Further juicy snippets included the revelation that Mick Jagger was considered for the role of Jerry Cornelius, but he turned it down because it was ‘too freaky’. The book, written in 1965 but not published until 1967, was initially shelved for a similar reason. The ‘rock n roll’ connection to The Final Programme doesn’t end there, for, as some of you may know, Michael Moorcock was a great fan of the sci-fi obsessed 70’s underground rock band, Hawkwind, and for the eagle-eyed among you, they, and Moorcock, can be glimpsed briefly in the pinball arcade section of the film. We can only guess at what the film would have turned out like, if it had stuck close to Michael’s original book, as the pinball arcade/nightclub rejoices in the name of ‘The Friendly Bum’ and the character of Jerry Cornelius is even more sexually ambiguous than Jon Finch’s light-touch evocation. On initial cinema release, The Final Programme was paired with Confessions of a Chinese Courtesan actually a kung-fu picture, as support, but their positions were reversed half way through the run. Faced with a highly pertinent question from the floor about the inspiration behind Jerry Cornelius, which the audience member felt might have been David Bowie in ‘Ziggy Stardust’ guise, Michael was intrigued, but answered that he was in his Notting Hill neighbourhood one day, when he saw a man coming toward him, down Portobello Road. A rare instance of someone fitting the bill perfectly, perhaps?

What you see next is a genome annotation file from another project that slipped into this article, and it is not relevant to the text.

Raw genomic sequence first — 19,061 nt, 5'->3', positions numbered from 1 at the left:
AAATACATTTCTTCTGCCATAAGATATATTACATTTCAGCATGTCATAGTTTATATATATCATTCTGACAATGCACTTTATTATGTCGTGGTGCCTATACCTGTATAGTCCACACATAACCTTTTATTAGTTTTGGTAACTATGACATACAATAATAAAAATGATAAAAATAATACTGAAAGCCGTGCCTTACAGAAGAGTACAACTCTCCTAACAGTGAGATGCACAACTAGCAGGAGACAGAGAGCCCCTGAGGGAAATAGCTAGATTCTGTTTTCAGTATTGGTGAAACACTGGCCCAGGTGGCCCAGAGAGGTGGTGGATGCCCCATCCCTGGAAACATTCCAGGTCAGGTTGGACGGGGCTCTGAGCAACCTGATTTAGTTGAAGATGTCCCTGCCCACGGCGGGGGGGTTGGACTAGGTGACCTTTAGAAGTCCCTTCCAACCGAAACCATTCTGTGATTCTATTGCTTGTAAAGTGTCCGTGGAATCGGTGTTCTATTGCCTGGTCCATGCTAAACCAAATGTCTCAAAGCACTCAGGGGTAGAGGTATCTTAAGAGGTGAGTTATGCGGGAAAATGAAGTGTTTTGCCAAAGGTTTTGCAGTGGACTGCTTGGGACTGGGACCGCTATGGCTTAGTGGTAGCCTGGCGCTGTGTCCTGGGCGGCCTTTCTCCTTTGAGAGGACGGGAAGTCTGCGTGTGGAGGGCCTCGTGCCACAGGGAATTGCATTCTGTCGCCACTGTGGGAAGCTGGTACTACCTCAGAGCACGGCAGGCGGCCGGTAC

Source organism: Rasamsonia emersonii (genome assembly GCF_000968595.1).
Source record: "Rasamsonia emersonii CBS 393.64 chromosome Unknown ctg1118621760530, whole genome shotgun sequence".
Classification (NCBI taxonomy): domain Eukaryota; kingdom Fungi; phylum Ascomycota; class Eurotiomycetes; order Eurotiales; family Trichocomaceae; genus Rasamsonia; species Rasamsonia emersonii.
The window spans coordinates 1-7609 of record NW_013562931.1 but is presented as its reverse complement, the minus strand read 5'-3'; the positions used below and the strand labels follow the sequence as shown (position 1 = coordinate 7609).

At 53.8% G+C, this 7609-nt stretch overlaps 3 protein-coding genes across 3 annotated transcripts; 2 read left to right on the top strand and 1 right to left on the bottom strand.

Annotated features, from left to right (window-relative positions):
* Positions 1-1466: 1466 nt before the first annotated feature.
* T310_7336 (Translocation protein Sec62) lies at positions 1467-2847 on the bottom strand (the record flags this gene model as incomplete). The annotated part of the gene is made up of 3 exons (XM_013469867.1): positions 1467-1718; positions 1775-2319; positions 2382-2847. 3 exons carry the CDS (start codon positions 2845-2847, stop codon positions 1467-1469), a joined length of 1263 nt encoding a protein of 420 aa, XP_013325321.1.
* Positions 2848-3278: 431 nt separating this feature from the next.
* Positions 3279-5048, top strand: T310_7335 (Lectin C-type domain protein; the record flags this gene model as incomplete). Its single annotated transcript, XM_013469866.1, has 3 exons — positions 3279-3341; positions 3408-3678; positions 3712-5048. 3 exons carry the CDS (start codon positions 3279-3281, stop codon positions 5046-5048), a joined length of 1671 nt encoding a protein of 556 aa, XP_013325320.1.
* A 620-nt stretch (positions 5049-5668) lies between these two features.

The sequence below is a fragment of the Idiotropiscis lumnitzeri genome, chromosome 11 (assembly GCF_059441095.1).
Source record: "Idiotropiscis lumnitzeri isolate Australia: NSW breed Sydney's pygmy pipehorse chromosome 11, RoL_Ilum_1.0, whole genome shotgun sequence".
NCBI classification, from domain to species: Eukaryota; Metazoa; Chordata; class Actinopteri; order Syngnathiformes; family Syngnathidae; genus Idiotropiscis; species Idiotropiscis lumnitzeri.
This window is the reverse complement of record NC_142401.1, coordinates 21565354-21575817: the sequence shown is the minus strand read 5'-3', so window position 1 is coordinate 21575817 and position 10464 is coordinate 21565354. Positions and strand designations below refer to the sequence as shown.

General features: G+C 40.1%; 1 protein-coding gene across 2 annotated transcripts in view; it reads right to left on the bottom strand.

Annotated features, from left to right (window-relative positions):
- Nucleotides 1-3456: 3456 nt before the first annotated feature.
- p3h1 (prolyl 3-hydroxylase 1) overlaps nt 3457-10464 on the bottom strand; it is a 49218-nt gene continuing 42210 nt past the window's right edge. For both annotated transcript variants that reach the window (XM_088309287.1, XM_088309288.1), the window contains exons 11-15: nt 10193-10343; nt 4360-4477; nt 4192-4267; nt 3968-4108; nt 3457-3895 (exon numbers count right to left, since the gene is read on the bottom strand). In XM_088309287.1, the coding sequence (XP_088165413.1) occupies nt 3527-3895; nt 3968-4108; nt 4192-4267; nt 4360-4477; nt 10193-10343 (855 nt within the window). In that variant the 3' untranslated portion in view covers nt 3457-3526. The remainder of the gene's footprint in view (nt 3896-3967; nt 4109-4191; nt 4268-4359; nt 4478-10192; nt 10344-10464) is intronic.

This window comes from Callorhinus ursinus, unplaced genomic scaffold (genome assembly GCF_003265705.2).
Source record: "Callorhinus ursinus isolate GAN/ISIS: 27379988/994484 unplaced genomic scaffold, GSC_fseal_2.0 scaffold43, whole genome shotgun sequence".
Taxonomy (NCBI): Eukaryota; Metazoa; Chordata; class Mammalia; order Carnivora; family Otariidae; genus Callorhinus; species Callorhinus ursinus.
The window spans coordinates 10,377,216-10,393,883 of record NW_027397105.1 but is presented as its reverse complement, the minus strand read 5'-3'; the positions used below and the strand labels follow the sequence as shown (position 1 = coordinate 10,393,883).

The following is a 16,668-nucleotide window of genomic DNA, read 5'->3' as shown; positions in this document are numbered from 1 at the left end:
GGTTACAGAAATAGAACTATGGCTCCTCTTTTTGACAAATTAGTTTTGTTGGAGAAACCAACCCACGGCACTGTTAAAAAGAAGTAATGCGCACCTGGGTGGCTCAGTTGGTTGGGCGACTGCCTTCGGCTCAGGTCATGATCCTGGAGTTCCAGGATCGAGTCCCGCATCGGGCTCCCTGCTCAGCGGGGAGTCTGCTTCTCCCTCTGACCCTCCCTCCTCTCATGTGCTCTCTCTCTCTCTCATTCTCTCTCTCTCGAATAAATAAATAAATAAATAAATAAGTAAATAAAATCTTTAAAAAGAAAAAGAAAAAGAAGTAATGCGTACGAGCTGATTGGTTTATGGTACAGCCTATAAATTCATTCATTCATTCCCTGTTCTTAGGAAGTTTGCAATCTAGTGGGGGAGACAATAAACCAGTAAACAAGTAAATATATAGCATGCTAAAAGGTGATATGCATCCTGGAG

I was hugely impressed with the Flipside for tracking down a print (however faded and scratchy) of this true 70’s oddity, but what made the evening irresistible was the appearance of Michael Moorcock, surely one of the most engaging and amusing guests to visit the NFT in recent years.



Scenester lives in London and Brighton, as time allows. Enjoys music, film, television, books, design and anything else which won’t leave well alone. Old enough to know better.

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Originally posted 2011-03-28 11:59:10. Republished by Blog Post Promoter